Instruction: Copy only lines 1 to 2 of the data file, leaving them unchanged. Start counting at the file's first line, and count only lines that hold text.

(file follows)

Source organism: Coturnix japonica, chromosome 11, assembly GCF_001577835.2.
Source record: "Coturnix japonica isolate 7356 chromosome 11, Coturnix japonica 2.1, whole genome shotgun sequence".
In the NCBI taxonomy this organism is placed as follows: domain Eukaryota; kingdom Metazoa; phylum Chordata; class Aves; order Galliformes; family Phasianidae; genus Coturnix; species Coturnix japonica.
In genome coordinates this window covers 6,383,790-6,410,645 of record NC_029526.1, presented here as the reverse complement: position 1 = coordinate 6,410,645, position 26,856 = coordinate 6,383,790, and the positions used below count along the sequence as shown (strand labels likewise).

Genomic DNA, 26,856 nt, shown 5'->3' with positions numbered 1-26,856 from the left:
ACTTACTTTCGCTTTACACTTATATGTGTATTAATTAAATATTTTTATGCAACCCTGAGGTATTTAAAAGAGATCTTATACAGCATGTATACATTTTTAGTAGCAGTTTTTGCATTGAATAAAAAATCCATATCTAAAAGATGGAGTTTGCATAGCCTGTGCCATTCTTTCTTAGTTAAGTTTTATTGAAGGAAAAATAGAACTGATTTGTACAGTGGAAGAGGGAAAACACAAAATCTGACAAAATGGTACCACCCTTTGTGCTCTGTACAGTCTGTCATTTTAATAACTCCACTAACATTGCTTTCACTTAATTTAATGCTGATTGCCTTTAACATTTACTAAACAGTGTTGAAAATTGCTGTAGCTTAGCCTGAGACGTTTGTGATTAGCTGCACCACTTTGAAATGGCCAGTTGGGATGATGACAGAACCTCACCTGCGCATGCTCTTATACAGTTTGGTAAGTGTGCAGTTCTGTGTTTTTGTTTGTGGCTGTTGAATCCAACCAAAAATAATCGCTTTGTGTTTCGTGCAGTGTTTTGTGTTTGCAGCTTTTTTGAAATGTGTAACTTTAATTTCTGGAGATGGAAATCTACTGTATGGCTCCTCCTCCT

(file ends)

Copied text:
Source organism: Coturnix japonica, chromosome 11, assembly GCF_001577835.2.
Source record: "Coturnix japonica isolate 7356 chromosome 11, Coturnix japonica 2.1, whole genome shotgun sequence".